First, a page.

Making stock market selections are never black-and-white decisions, and investors often have to plough through a mountain of conflicting arguments before coming to a sound conclusion.
Today I am looking at BP (LSE: BP) (NYSE: BP.US), and listening to what the angel and the devil on my shoulders have to say about the company.
Oil price keeps tanking
Of course, volatility in the oil price is the main concern for black gold producers, and a combination of market jitters over the global economy — not to mention a worrying supply/demand picture — continues to weigh on the price outlook. Indeed, Brent crude recently dropped to four-month lows below $105 per barrel, and has dropped 6% in less than a month.
The Organisation of the Petroleum Exporting Countries (OPEC) last month trimmed its 2014 oil demand forecast to 29.56 million barrels per day (bpd), a 50,000 bpd downgrade from previous projections, due to weak demand expectations. This does not bode well for medium-term oil prices.
Still, many argue that fears over a weak crude price is already factored into the stock, and at face value BP certainly strikes a chord as a bargain stock based on certain key metrics.
City analysts expect earnings per share to surge 25% and 15% for 2013 and 2014 respectively, resulting in a P/E rating of 10.1 and 8.8 for these years — any readout around or below 10 is considered stunning value. And price to earnings to growth (PEG) multiples of below 1 for both this year and next, at 0.4 and 0.6 respectively, underline the firm’s cheapness relative to projected earnings potential.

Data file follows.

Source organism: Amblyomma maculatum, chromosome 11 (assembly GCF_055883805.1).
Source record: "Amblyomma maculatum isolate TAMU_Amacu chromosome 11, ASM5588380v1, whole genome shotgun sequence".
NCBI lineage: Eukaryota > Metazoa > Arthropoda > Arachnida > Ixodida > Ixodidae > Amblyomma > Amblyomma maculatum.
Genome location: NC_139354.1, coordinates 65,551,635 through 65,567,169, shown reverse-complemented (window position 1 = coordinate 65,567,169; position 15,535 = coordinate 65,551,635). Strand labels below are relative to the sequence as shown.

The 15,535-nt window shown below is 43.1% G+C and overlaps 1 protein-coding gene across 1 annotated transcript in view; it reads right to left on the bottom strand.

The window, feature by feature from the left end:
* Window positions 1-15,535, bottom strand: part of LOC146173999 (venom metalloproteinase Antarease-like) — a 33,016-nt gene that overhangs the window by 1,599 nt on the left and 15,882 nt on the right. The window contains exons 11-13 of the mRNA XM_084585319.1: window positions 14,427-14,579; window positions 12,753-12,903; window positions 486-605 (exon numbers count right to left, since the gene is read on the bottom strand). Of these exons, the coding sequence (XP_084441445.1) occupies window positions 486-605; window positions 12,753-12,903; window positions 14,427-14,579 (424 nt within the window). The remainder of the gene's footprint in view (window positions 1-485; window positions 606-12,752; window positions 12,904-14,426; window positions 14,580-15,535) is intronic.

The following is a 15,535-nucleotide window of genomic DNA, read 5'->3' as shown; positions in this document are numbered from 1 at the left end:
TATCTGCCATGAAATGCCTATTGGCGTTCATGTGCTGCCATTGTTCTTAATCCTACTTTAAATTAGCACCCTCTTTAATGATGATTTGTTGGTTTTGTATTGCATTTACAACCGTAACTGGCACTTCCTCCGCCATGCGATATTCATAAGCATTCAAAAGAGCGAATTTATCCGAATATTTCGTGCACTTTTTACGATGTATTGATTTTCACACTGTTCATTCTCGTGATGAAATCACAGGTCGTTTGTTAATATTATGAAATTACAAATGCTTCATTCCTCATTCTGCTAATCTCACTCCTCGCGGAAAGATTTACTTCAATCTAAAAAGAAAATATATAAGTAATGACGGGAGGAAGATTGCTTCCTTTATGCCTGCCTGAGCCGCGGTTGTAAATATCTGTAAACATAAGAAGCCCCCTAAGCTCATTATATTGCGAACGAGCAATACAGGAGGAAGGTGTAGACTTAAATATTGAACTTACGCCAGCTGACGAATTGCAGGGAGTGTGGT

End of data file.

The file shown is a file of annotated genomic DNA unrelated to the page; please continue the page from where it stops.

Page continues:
Oil giant still in Deepwater
However, the ongoing legal dispute over the 2010 Gulf of Mexico oil spill remains a significant wild card for BP’s earnings outlook for coming years.
The firm announced last month that it had increased its total cumulative charge for the Deepwater Horizon disaster by $100m to $42.5bn. The legal dispute is expected to last many, many more months, and an adverse result could lead to further massive divestments by the company to cover the final bill, in turn crimping its long-term earnings potential.
Big dividends expected
But BP remains bullish over its earnings prospects, and thus remains committed to a progressive and generous dividend policy. Indeed, last month the company hiked its third-quarter dividend to 9.5 US cents from 9 cents from the previous three-month period.
City brokers expect the company to fork out a dividend of 36.4 cents per share for the whole year, up from 34 cents in 2012, and 39.6 cents next year. These figures generate dividend yield of 4.7% and 5.1% for 2013 and 2014 correspondingly, comfortably exceeding the 3.1% FTSE 100 forward average.
A devilish stock pick
Although BP is currently trading at low levels, I believe that that the company’s relative cheapness is fully justified. A bleak oil demand outlook, and enduring fears over the result of the Deepwater crisis, leaves current earnings projections in jeopardy of massive downgrades. If realised, the oil leviathan’s shares could be set for a rapid slide.
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> Royston does not own shares in BP.